What Is The Oldest Rock Ever Found?

Determining the age of different types of rocks are the primary tool in determining the age of the Earth and the solar system as a whole. Through radiometric dating, scientists estimate that the Earth, along with all the other planets, formed around 4.5-billion years ago. Interestingly, there are actually no rocks on Earth that are this old, and that is due to the fact that our planet recycles its rocks over many billions of years, destroying any remnants of that ancient time. However, rather than using rocks on Earth, scientists use rocks from space, such as asteroids and meteors. These objects have experienced virtually no change over the last 4.5-billion years, and so they offer the most reliable glimpse into how our solar system formed. Interestingly, the oldest rock ever found actually predates the formation of the solar system by over two-billion years. 

The Murchison Meteorite

Murchison Meteorite
Image of the Murchison Meteoite at the National Museum of Natural History in Washington

In 1969, a small meteorite struck the Earth near Murchison, Australia. The meteorite itself is one of the most intensely studied rocks to ever fall to our planet, mostly due to how big it is and the fact that people actually saw it fall to the surface. However, dating methods at the time were not advanced enough to determine the age of this meteorite. In fact, scientists did not determine its age until 2020, when it was determined that certain particles contained within the meteorite were around 7-billion years old. That’s a staggering 2.5-billion years older than the entire solar system.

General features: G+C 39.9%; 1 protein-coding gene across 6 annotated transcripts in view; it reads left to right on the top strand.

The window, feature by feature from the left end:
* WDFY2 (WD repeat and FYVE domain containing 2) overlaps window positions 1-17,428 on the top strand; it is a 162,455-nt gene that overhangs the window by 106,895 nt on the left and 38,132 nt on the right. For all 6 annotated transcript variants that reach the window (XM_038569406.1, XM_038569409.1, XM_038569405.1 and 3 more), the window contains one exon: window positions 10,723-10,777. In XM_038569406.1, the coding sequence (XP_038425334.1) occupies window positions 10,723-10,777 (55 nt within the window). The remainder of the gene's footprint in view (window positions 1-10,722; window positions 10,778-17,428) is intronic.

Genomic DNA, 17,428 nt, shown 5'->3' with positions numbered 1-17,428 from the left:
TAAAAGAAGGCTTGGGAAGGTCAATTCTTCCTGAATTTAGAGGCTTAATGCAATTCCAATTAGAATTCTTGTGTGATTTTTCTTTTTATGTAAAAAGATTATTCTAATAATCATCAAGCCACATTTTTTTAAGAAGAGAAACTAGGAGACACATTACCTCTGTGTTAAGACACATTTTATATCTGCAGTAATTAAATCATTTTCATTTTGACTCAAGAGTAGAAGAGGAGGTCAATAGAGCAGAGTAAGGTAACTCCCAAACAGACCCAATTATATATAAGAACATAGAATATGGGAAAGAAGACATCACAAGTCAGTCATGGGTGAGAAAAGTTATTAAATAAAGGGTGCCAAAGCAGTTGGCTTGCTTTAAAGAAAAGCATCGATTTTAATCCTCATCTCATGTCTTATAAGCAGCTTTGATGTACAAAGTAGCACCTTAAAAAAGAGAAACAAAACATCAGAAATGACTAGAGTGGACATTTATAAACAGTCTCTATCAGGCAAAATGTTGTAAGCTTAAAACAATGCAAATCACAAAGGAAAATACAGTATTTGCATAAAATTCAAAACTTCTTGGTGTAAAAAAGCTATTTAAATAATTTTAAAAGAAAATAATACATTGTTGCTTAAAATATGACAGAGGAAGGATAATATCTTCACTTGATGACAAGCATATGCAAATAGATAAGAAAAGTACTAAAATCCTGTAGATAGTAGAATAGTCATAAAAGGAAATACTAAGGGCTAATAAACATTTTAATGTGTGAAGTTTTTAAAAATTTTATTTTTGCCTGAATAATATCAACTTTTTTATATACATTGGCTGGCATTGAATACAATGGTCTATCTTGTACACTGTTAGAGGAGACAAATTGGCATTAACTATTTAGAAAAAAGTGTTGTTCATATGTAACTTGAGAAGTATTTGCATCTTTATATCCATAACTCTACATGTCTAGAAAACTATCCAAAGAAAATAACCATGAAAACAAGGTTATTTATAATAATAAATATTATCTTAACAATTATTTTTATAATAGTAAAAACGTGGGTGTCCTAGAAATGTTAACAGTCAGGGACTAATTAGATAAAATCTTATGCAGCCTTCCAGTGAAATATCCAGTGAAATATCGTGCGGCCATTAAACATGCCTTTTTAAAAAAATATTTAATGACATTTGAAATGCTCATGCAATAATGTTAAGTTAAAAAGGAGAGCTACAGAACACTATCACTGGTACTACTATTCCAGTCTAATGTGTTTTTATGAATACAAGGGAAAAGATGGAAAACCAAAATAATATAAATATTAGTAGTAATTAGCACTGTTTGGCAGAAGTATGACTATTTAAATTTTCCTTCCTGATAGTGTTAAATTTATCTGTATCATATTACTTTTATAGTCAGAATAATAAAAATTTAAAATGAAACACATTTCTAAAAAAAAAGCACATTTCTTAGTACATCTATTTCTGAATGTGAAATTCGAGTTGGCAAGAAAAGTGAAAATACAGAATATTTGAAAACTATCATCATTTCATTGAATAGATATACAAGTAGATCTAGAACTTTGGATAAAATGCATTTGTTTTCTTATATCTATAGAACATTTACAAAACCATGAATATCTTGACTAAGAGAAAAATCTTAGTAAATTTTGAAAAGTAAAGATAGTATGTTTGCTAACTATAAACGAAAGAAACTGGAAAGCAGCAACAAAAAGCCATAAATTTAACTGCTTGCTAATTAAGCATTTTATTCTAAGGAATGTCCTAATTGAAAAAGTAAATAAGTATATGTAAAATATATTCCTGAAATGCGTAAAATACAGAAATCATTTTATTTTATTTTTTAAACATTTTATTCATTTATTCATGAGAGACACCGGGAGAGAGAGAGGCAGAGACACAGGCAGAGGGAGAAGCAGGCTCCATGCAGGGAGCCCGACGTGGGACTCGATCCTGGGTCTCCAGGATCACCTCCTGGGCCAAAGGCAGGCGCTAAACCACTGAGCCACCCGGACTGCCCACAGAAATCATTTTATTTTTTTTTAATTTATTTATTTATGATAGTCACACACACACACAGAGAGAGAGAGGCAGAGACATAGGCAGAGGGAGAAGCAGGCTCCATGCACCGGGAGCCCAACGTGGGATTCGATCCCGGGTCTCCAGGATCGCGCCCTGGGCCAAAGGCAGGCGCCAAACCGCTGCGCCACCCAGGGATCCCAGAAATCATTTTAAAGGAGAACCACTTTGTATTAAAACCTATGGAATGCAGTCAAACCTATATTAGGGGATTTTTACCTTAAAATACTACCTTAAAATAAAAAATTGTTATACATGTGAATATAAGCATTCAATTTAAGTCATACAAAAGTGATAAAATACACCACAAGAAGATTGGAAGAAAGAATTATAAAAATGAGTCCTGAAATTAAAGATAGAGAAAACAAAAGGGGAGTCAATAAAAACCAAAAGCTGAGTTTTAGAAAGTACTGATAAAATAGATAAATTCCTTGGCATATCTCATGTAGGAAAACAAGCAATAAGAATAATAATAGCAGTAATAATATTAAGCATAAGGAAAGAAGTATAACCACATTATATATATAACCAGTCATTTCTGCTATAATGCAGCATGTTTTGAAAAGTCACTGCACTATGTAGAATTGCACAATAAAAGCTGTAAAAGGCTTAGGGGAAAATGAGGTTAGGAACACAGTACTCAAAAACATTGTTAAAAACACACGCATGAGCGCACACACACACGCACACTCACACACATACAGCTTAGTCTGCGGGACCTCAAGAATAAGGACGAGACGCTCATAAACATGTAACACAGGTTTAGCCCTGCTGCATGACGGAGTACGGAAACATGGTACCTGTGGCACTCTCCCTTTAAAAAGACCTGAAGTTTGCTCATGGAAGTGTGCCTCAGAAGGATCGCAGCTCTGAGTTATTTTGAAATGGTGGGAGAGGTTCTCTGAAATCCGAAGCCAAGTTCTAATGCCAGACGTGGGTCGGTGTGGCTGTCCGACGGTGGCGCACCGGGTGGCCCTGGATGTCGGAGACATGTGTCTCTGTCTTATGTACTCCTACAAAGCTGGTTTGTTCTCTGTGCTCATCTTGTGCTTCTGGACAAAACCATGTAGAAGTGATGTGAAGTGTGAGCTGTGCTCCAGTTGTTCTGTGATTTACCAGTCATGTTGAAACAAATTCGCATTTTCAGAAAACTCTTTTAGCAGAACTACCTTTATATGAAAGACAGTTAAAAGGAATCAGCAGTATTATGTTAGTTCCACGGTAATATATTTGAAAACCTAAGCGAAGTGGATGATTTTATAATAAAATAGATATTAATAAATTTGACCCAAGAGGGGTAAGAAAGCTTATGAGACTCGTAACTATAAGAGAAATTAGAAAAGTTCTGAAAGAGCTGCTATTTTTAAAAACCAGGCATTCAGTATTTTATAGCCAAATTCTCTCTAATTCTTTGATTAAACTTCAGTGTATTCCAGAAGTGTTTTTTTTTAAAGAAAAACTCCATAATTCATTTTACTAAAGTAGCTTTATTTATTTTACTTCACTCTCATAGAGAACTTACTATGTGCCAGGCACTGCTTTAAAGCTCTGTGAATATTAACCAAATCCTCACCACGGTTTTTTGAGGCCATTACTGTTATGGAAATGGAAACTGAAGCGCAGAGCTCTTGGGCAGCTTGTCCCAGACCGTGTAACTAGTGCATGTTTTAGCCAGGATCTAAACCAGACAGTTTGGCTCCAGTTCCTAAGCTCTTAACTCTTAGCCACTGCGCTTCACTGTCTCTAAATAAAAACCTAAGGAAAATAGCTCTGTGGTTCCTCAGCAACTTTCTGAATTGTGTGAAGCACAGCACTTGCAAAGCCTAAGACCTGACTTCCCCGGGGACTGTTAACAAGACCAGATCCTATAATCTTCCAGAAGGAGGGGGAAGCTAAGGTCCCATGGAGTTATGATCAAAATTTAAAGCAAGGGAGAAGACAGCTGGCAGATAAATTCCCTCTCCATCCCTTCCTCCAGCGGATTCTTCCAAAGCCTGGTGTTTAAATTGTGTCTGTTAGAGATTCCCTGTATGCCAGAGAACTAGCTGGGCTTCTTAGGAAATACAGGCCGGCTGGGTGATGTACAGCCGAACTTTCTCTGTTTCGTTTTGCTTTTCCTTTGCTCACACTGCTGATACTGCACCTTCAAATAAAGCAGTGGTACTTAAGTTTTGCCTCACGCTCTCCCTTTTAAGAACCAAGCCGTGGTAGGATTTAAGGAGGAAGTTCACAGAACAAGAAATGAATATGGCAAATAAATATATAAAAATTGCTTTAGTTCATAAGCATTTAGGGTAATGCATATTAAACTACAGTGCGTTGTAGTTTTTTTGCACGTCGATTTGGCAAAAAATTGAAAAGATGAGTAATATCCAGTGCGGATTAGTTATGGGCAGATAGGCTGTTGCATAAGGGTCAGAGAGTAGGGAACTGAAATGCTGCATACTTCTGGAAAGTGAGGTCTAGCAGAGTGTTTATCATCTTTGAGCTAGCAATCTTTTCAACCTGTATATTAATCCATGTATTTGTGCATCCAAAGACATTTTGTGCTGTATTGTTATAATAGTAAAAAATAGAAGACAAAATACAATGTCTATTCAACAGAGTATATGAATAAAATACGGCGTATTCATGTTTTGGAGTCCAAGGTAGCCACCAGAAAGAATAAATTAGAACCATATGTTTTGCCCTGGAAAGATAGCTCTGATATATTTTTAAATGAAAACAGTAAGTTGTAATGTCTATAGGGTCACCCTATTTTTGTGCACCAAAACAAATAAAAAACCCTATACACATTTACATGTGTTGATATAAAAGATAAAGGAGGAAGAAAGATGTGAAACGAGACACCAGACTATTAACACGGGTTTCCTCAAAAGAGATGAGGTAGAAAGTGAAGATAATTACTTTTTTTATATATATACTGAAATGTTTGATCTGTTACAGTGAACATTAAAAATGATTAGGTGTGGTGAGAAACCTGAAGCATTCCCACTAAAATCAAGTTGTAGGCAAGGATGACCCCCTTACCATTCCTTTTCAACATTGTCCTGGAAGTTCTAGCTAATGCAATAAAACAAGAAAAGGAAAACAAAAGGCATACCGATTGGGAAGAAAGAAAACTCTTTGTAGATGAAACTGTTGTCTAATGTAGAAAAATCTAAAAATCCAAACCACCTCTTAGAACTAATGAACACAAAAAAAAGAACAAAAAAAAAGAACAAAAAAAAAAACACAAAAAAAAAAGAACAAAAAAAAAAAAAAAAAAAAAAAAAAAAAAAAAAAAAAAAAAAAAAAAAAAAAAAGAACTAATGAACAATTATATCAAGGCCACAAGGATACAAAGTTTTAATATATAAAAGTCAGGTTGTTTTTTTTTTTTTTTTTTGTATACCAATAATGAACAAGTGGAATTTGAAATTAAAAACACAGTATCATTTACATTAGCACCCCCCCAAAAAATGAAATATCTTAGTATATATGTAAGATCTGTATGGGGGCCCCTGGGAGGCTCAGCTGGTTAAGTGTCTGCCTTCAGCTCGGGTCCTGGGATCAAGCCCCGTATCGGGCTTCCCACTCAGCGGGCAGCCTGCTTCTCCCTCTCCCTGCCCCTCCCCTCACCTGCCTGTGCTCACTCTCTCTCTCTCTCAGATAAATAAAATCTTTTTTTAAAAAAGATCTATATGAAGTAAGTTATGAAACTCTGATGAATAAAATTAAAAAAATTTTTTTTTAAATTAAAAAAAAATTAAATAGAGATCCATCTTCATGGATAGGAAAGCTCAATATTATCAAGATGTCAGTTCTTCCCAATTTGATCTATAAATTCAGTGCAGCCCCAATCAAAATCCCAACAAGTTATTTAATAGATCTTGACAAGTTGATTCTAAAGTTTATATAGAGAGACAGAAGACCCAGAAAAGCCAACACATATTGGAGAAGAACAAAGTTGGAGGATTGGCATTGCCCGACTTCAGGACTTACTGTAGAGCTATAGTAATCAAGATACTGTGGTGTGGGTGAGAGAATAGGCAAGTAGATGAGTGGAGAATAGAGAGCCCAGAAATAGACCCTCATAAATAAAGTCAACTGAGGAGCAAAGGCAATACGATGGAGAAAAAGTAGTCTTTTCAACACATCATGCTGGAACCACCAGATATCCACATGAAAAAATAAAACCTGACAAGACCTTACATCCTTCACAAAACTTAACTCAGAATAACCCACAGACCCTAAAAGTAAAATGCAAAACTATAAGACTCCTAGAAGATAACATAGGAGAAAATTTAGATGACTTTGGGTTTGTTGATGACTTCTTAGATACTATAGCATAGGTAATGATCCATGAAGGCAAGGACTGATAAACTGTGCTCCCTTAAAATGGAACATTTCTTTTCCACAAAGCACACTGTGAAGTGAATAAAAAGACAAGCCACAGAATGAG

Older Than The Solar System

Asteroids and meteors are the oldest known objects in the solar system. Image credit: NASA/JPL

How exactly can something within the solar system predate its actual formation? The most likely explanation for this is that some of the particles contained within the Murchison Meteorite formed outside our solar system, or are particles that were once part of a previous solar system whose star went supernova, eventually leading to the formation of our own. Objects from outside the solar system are actually not as rare as one might expect. In fact, astronomers estimate that both the Kuiper Belt and Oort Cloud contain an abundance of interstellar objects that found their way into our solar system. The Murchison Meteorite is just the one that happened to fall to the Earth, yet there are likely many objects within our solar system that actually predate its formation. By studying these objects, we can gain more knowledge not only of how our solar system may have formed, but we may also gain knowledge of other solar systems as well as interstellar space.